“My children are now safe,” Suneeta told CNN Saturday morning, while her children journeyed to the US. “I can’t express my happiness, or my emotions.”
“I couldn’t sleep,” she said.
With the help of Sara Lowry, a staff attorney for the US Committee for Refugees and Immigrants, Suneeta began appealing for help to US government leaders and other organizations earlier this month to get the children — all under 18, the youngest only 7 — out.
The days since have been sleepless for the duo, Lowry says, as they navigated the children’s road to safety — a long and complicated patchwork effort involving volunteers on the ground, strangers who offered their help, nonprofit organizations, US government agencies and fresh hurdles that arose each time their efforts seemed to inch closer to an end.
“Emotionally, physically, mentally, in every way possible, it’s been exhausting,” Lowry told CNN on Friday, after receiving news that morning that the children had safely boarded a plane out of Afghanistan. “There have been ups and there have been downs and there have been hopeful moments and moments of despair.”
“We just kept telling each other that it’s not over,” she said.
A patchwork effort
Those evacuations were carried out by US military flights and coalition flights. Since August 14, the US has evacuated and facilitated the evacuation of more than 114,000 people, the White House official says.
While their mother worked to get them to safety, the four children faced lingering dangers at every move: While in their apartment, Lowry says the children worried someone may have seen them on the news and would find where they were hiding. They attempted to get to the airport once but returned home in fear they would get trampled amid the massive crowds that lined airport gates desperate to flee the country.
“Them traveling from the airport to their residence was terrifying because we don’t know what the streets are like. We don’t know who they’re going to encounter or when,” Lowry said.
“This was very personal for me,” Plitsas told CNN. “I have twin 7-year-old girls. I made it my mission to ensure that they were going to get home.”
Plitsas was able to track down the children and worked with volunteers in Afghanistan to move them to a safe location, and from there to the airport, where they were faced with a new challenge of making it inside.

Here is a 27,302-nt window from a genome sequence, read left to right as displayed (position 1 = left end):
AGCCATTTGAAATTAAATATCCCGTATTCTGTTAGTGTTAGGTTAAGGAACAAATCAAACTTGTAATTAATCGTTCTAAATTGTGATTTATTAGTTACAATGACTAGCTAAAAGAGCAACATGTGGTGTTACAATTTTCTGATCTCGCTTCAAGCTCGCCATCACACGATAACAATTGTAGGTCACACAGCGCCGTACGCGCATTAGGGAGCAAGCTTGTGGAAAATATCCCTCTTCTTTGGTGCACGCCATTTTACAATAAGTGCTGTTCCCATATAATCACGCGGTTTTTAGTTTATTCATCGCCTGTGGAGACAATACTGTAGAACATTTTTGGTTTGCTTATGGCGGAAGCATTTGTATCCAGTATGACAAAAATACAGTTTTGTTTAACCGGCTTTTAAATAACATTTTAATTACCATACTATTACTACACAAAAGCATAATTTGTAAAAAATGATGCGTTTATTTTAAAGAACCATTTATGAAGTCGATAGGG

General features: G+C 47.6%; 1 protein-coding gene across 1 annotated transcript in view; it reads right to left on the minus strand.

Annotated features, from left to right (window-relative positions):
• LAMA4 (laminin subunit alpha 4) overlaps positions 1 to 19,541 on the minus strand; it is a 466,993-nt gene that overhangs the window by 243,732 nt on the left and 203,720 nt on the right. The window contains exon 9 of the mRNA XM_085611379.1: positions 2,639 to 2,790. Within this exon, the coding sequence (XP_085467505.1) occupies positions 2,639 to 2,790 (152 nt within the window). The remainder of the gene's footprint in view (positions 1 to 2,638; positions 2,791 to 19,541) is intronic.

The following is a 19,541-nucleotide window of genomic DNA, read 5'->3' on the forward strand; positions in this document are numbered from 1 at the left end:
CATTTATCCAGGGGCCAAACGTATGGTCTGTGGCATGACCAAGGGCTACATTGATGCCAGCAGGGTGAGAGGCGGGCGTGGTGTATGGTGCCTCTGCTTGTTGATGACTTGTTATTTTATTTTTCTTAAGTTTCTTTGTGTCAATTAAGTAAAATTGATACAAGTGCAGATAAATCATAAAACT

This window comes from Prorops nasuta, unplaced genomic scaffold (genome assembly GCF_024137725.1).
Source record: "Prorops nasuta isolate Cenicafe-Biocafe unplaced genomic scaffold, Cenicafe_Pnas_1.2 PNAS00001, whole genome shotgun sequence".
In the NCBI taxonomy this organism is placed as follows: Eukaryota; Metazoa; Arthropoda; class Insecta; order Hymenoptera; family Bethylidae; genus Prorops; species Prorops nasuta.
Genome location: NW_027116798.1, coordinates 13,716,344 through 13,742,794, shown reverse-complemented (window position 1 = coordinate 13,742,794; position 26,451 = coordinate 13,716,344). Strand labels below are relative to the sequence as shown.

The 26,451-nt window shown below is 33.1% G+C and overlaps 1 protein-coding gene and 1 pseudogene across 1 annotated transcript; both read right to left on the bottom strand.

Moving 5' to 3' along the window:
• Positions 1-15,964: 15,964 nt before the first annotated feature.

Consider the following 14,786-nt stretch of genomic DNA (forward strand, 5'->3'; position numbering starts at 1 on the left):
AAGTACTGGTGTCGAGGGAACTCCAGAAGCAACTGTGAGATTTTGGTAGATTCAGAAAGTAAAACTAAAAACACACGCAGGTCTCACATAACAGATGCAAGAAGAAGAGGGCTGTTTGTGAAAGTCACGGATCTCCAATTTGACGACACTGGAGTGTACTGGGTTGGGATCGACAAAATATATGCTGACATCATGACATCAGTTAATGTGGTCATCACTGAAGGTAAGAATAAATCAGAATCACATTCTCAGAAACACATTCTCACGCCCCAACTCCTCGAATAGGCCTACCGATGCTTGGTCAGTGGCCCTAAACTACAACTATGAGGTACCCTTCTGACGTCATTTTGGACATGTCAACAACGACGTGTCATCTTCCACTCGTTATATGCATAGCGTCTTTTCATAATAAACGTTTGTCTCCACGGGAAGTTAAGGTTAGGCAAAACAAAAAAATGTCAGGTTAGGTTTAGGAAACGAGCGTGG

“You just have to make these really terrifying decisions of, do you go, do you leave because there very well could be another attack on the gate and risk your chance of getting out of the country, or do you stay, with no guarantees that you can get into the airport,” Lowry said.
But the effort to get the children into the airport and out of the country was gaining momentum: Lowry was working with the offices of Senate Majority Leader Chuck Schumer and Sen. Kirsten Gillibrand.
And soon, Rabbi Moshe Margaretten, president of the Tzedek Association, a nonprofit that has been working to evacuate high-risk individuals out of Afghanistan, joined the effort. He worked with the White House and other government leaders to help collect the necessary documentation to get the children into the airport.
“My parents, my grandparents, are Holocaust survivors,” Rabbi Margaretten told CNN. “I don’t want any human being to go through the pain, to experience what our parents and grandparents went through, and we must help them. That’s why I jumped in and I did everything that I can — and am still trying to do.”
“We can help so many more,” the rabbi said.
A key player
Critical in the operation to get the children out of Afghanistan was an Afghan man named Mohammad Afzal Afzali, who was also trying to leave Afghanistan.
Afzali had been communicating with Scott Sadler, who lives in Washington, DC, and Brennan Heuser, in Colorado, both of whom had worked with him during deployments to Afghanistan and had now been collaborating and writing to US officials to help him evacuate the country.
Sadler and Heuser feared Afzali’s previous work with US troops could put his life in danger.
When the two found out about the efforts to evacuate Suneeta’s children and informed Afzali, he offered to take care of the four young siblings and accompany them throughout the trip, paving the way for his safe return to the US.
“Their paths intertwined for different reasons but ultimately, it has led them to the USA,” Sadler told CNN in a written message.
“Through all the government agencies and all the nonprofit agencies and the different religious organizations, I mean everyone from all backgrounds came together to get these kids into the airport,” Lowry, the attorney, said.
CNN’s Jason Hoffman and Jake Tapper contributed to this report.